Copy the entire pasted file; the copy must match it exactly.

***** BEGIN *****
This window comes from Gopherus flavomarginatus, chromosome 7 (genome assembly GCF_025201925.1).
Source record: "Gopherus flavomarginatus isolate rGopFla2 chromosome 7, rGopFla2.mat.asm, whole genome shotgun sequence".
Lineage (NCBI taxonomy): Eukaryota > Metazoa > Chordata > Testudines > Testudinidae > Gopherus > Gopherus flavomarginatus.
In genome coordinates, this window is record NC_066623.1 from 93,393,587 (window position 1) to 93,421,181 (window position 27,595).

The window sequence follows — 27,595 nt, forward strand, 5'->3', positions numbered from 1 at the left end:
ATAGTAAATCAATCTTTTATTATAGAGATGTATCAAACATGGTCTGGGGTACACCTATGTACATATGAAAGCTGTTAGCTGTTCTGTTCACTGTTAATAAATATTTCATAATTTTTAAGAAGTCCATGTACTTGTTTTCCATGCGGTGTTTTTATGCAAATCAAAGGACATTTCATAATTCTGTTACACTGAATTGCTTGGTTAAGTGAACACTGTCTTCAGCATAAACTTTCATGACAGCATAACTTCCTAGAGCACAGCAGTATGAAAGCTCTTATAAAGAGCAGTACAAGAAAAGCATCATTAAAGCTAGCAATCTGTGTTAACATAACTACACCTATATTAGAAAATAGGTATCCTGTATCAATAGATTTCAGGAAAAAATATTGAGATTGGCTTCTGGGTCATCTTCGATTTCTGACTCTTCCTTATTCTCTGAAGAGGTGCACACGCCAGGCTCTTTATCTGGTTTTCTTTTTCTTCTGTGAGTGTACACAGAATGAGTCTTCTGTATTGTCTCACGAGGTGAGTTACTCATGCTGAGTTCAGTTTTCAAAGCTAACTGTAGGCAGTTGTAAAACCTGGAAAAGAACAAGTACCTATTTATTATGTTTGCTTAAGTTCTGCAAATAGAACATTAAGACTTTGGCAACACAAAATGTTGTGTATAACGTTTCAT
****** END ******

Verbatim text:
This window comes from Gopherus flavomarginatus, chromosome 7 (genome assembly GCF_025201925.1).
Source record: "Gopherus flavomarginatus isolate rGopFla2 chromosome 7, rGopFla2.mat.asm, whole genome shotgun sequence".
Lineage (NCBI taxonomy): Eukaryota > Metazoa > Chordata > Testudines > Testudinidae > Gopherus > Gopherus flavomarginatus.
In genome coordinates, this window is record NC_066623.1 from 93,393,587 (window position 1) to 93,421,181 (window position 27,595).

The window sequence follows — 27,595 nt, forward strand, 5'->3', positions numbered from 1 at the left end:
ATAGTAAATCAATCTTTTATTATAGAGATGTATCAAACATGGTCTGGGGTACACCTATGTACATATGAAAGCTGTTAGCTGTTCTGTTCACTGTTAATAAATATTTCATAATTTTTAAGAAGTCCATGTACTTGTTTTCCATGCGGTGTTTTTATGCAAATCAAAGGACATTTCATAATTCTGTTACACTGAATTGCTTGGTTAAGTGAACACTGTCTTCAGCATAAACTTTCATGACAGCATAACTTCCTAGAGCACAGCAGTATGAAAGCTCTTATAAAGAGCAGTACAAGAAAAGCATCATTAAAGCTAGCAATCTGTGTTAACATAACTACACCTATATTAGAAAATAGGTATCCTGTATCAATAGATTTCAGGAAAAAATATTGAGATTGGCTTCTGGGTCATCTTCGATTTCTGACTCTTCCTTATTCTCTGAAGAGGTGCACACGCCAGGCTCTTTATCTGGTTTTCTTTTTCTTCTGTGAGTGTACACAGAATGAGTCTTCTGTATTGTCTCACGAGGTGAGTTACTCATGCTGAGTTCAGTTTTCAAAGCTAACTGTAGGCAGTTGTAAAACCTGGAAAAGAACAAGTACCTATTTATTATGTTTGCTTAAGTTCTGCAAATAGAACATTAAGACTTTGGCAACACAAAATGTTGTGTATAACGTTTCAT